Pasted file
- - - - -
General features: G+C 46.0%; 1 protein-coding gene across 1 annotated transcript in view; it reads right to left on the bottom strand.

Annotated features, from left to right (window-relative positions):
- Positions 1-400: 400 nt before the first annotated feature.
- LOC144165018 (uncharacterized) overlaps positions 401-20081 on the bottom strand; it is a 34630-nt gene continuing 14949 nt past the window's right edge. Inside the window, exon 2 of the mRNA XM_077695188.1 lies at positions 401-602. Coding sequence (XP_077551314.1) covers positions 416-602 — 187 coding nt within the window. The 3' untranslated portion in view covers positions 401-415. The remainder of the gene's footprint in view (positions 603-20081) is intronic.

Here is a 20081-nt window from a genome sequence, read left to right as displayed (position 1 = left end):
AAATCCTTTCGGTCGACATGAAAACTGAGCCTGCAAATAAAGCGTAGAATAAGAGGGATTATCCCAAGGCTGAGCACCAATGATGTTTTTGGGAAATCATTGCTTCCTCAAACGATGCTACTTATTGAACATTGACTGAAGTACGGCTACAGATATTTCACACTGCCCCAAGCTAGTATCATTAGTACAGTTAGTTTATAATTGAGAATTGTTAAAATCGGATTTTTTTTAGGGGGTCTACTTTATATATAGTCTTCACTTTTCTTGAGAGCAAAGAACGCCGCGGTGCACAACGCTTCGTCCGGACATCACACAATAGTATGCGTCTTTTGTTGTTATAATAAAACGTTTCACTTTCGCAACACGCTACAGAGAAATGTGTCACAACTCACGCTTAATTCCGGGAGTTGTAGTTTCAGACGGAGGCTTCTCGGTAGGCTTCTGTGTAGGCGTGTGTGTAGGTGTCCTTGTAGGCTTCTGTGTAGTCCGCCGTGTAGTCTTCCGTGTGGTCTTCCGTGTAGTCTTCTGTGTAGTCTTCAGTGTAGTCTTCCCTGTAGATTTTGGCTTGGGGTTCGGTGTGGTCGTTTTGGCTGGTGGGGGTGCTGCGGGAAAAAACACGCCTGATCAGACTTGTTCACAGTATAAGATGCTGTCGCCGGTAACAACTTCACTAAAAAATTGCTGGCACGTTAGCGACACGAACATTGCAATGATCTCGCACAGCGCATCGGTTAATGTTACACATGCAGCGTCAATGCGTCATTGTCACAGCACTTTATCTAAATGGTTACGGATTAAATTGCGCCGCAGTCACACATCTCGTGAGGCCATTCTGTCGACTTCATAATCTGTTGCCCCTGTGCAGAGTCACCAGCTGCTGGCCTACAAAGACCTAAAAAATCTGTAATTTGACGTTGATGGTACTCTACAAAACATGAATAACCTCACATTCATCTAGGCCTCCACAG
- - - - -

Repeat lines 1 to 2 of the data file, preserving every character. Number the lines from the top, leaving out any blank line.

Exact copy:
General features: G+C 46.0%; 1 protein-coding gene across 1 annotated transcript in view; it reads right to left on the bottom strand.

Annotated features, from left to right (window-relative positions):